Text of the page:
Laura Ashley just lost out. Here’s why…

AFTER TWEETING THIS ARTICLE TO THEM, LAURA ASHLEY HAVE NOW RESOLVED THIS TO MY SATISFACTION, PROMISING TO PASS ON CONCERNS TO SENIOR MANAGEMENT.

So social media aggro prevailed where personal customer service failed. It needs to be the other way around 😦 .

It’s not rocket science is it. If you hide behind hideously long T&Cs, if your surly telephone customer service is sat behind two tiers of confused automated options, and then presents a service brick wall that Trump would be proud of, you’re going to lose business!

Here’s the story: wife and I would like to buy some fabric for some curtains, store doesn’t have it in stock. We order 4 metres of it online, thinking it’s pretty much spot on. Big writing when adding to basket says If you are not completely happy with your item, return it to us for FREE. So it can always be returned. No problemo.

We receive delivery, but aren’t that keen, wife goes into shop to return as promised. Dead pan lady says because it’s under 5m it can’t be returned. Full stop.

I check online, below promise of free refund is a small link saying Exceptions apply.

http://www.lauraashley.com/uk/curtain-fabrics/coco-duck-egg-viscosesilk-fabric/invt/3520741

Click link, a few hundred words down is a buried line which indeed states below 5m length cannot be returned unless damaged.

Call customer services, get told I’m entitled to my opinion with a tone of voice like I’m some ignorant naughty kid. They tell me that’s the refund policy, and I’m expected to read this policy before I make a purchase. I say I did (you muppets), it says in big writing when I add it to the cart. Surely they understand people don’t check to see if this is contradicted in the long T&Cs behind the link.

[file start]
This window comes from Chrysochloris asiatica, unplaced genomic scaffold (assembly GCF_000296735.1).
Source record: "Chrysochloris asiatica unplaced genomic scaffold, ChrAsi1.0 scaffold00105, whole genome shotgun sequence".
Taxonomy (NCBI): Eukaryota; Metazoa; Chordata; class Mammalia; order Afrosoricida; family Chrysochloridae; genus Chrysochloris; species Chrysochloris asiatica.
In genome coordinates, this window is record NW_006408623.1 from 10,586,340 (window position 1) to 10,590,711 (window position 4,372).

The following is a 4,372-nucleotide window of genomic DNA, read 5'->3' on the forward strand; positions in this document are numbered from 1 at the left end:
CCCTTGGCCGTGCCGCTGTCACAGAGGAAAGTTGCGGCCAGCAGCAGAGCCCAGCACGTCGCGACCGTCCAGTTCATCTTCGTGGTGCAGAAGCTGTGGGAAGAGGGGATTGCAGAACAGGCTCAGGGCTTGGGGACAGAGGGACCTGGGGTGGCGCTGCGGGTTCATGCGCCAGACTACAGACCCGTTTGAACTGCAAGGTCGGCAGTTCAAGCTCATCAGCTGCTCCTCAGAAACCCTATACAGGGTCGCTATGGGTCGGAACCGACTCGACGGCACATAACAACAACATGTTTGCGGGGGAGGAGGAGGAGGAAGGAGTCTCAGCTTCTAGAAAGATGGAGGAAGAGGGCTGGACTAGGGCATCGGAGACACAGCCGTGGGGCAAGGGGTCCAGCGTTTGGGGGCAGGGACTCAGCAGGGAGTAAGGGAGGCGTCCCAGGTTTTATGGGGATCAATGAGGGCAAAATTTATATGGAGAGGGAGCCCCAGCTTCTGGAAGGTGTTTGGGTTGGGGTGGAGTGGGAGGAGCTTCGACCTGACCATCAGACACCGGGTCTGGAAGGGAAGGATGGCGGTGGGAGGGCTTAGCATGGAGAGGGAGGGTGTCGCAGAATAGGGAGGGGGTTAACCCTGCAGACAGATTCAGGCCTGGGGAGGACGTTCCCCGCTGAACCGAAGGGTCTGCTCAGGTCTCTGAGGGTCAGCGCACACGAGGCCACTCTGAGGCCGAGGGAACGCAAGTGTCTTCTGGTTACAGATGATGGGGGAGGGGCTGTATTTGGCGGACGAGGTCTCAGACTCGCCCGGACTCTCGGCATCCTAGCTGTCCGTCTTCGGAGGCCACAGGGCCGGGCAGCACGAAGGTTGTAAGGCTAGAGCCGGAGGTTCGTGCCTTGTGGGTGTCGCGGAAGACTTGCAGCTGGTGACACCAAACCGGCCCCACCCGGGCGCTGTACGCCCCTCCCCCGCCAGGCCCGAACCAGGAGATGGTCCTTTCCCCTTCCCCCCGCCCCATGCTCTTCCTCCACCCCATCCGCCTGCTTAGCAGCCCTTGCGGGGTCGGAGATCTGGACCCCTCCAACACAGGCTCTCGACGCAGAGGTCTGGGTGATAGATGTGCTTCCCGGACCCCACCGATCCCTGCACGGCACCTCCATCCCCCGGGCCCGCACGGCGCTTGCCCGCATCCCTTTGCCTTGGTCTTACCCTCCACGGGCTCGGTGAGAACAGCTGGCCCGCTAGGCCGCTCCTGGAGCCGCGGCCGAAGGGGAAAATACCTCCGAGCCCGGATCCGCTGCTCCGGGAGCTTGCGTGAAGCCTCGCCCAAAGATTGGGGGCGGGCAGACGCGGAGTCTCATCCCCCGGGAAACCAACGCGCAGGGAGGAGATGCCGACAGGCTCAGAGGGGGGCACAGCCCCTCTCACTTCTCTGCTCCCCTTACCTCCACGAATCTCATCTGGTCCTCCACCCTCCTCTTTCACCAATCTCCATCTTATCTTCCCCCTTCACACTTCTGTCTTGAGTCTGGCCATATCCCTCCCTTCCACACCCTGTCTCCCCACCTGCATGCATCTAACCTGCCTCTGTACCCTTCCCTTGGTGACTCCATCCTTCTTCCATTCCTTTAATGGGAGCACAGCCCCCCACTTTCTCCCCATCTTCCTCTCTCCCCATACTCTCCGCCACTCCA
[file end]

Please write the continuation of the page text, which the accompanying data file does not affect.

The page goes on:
Ok, benefit of the doubt time. I should have read them. It said Exceptions apply and I made a mistake. It’s my fault, in spite of the fact such a vital exception should be stated at point of adding to cart.

Here’s the thing, a global, wealthy company who spend millions acquiring new customers should have the foresight to show flexibility and courtesy to a customer with money to spend. They should perhaps offer a voucher, credit note, 20% off next purchase to cover their costs. They should understand that being inflexible and lacking empathy loses customers, that Debenhams is around the corner and that in my lifetime I’ll worryingly be buying lots of chintzy lamp shades, ornaments, curtains and so on. For the sake of a few quid cost to them, at least a partial credit note, a smile and a false acknowledgement I’m always right is a no-brainer.

Gobsmackingly, it would appear not. Dead end. I actually asked this, and these guys are happy for me to blacklist them as a consumer, to tell several people about my bad experience and to go elsewhere in future.

And while I’m doing this they’re spending massive sums on some new customer acquisition. What a shocking waste of money, time and effort.

As was me buying 4m of sodding curtain fabric from a company with among the least thoughtful customer service, and evidently least commercial foresight, I’ve ever had the misfortune to walk into.

PS: I’ll update this should the situation change

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